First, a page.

Every city has a past, but most people don’t think of Minneapolis as a city of historical treasures. St. Paul revels in its landmark buildings and colorful history. Summit Avenue is lined with Historical Landmark mansions in impeccable condition. Minneapolis went through an urban modernization back in the 1960s, and gained a reputation for demolishing instead of refurbishing. Some architectural critics refer to it as an aesthetic reversal.
From the late 1800s up until the stock market crash in 1929 the Twin Cities which was home to lumber and newspaper barons saw construction of some magnificent architecture. The City of Minneapolis lists 170 buildings and 17 areas with historical significance. Admittedly, some are in the category of, “Do you remember these 1980 stars?” mug shots. Others wound up as parking lots.
3028 James Ave S, Moorish Mansion Apartments, was built in 1929 under the Exotic Revival architectural style. It has been preserved with original detail and design intact. A set of two intricate columns flank the front door. Window bays on the north side features balconets and alcoves with hand crafted iron work on the south side. The interior has barrel ceiling hallways, original arched wood doors, wrought iron decorative trim.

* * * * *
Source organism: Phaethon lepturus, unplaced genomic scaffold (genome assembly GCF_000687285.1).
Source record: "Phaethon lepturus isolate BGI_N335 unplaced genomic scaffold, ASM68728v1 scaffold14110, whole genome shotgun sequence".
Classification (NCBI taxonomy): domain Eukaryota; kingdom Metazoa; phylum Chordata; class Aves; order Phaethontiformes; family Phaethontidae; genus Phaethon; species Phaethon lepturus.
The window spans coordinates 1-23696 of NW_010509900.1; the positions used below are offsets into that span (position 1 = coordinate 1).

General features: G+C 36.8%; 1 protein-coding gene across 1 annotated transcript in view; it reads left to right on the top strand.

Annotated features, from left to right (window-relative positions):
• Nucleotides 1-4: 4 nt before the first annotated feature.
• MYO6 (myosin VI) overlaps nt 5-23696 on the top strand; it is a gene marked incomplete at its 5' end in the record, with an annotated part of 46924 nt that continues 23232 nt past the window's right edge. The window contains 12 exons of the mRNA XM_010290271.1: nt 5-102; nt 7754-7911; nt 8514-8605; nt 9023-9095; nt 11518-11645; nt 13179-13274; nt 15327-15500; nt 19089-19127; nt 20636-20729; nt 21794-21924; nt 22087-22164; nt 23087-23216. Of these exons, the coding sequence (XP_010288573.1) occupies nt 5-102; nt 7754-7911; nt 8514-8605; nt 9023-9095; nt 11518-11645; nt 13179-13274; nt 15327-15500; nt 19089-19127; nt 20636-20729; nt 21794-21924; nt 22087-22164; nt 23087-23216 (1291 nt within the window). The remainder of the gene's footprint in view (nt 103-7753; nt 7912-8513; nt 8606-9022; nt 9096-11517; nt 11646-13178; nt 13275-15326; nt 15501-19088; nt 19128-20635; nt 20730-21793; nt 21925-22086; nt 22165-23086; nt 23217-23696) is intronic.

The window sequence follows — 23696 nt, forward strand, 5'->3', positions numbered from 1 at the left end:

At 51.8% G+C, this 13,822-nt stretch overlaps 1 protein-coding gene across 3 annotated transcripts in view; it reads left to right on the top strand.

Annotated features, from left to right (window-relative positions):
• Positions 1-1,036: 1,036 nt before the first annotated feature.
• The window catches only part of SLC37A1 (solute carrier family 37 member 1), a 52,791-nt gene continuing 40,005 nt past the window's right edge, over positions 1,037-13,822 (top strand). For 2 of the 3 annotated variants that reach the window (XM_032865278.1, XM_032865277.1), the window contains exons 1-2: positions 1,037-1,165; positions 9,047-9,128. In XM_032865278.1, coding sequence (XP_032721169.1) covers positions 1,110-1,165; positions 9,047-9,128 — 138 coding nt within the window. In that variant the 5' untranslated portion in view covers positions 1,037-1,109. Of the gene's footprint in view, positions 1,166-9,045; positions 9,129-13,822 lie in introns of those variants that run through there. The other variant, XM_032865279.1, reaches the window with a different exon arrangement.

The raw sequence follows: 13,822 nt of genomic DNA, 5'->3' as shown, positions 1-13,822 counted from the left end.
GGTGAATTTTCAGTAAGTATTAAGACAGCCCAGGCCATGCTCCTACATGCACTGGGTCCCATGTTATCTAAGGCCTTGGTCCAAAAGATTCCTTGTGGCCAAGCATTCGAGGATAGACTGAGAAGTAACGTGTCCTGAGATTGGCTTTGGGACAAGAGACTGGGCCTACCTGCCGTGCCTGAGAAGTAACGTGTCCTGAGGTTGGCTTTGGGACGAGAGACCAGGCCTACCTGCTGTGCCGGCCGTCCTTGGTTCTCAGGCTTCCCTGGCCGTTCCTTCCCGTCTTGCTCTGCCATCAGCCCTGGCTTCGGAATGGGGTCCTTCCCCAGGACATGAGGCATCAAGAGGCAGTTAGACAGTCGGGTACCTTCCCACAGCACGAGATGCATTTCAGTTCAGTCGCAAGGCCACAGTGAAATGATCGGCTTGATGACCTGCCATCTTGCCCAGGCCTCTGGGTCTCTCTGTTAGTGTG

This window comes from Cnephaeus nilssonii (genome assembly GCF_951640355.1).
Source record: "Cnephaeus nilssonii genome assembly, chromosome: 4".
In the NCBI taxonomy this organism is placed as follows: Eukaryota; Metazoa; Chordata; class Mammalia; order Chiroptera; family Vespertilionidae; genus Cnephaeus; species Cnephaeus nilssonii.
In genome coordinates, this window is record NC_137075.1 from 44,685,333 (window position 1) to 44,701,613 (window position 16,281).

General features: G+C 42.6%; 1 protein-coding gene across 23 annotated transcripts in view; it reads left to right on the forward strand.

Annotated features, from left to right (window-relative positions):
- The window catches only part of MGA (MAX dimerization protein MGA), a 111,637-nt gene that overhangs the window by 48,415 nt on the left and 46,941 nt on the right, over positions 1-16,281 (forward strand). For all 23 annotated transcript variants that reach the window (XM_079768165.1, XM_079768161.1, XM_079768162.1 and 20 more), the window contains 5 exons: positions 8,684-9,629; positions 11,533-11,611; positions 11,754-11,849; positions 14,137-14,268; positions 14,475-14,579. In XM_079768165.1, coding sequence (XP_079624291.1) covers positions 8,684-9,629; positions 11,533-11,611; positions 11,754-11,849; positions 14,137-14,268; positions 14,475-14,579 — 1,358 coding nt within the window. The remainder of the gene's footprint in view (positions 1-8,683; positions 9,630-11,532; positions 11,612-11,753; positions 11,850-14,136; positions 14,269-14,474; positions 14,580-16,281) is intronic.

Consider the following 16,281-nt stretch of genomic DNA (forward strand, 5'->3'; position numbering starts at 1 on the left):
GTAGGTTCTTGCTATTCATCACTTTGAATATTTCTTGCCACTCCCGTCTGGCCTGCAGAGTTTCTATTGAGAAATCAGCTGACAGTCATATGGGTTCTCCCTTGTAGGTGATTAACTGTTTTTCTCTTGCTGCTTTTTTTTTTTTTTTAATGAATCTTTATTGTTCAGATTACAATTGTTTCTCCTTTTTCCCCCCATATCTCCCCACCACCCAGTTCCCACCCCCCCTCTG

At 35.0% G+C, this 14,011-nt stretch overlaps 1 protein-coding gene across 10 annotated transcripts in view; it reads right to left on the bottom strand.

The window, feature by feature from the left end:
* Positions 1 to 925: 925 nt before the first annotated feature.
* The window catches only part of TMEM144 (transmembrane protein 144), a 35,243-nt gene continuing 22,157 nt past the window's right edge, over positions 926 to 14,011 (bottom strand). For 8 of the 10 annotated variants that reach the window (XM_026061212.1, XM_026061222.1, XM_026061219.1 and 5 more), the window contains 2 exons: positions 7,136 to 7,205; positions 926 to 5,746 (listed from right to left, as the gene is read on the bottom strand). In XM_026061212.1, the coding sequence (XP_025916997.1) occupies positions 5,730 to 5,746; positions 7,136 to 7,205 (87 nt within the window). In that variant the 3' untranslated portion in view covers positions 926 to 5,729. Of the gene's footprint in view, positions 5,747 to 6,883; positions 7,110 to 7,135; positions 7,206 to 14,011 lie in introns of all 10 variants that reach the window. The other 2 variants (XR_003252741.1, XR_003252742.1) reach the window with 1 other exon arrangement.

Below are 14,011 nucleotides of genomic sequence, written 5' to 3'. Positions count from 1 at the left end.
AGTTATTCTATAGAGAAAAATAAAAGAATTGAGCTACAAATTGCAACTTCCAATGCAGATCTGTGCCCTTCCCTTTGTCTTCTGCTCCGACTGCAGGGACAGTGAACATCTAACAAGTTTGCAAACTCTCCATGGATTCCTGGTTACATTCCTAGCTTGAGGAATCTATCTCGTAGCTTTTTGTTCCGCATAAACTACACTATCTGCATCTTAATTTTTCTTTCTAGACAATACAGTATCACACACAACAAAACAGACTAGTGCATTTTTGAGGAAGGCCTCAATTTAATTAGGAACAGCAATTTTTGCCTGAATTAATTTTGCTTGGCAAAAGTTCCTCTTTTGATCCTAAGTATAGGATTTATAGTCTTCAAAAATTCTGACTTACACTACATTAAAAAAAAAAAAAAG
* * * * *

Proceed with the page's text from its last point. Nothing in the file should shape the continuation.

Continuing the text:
Exotic Revival was a movement in the late half of the 1800s-1930s borrowing elements from Egypitan and Moorish architecture. It became popular after the Rosetta stone was discovered in 1799, and flourished with the opening of King Tutankaham’s tomb in 1922. The world was intrigued by all things Tut, and imagine living in a building that was the absolute latest in fashion. It would have had rock start status.
There are five Exotic Revival buildings in Minneapolis, mostly theaters and banks. Not all have garnered the same care as 3028 James, but are still great examples of the style and time. And yes, Moorish Mansions are still rental apartments with an enduring glamour of the late 1920s, and the thousands of years of Moorish design.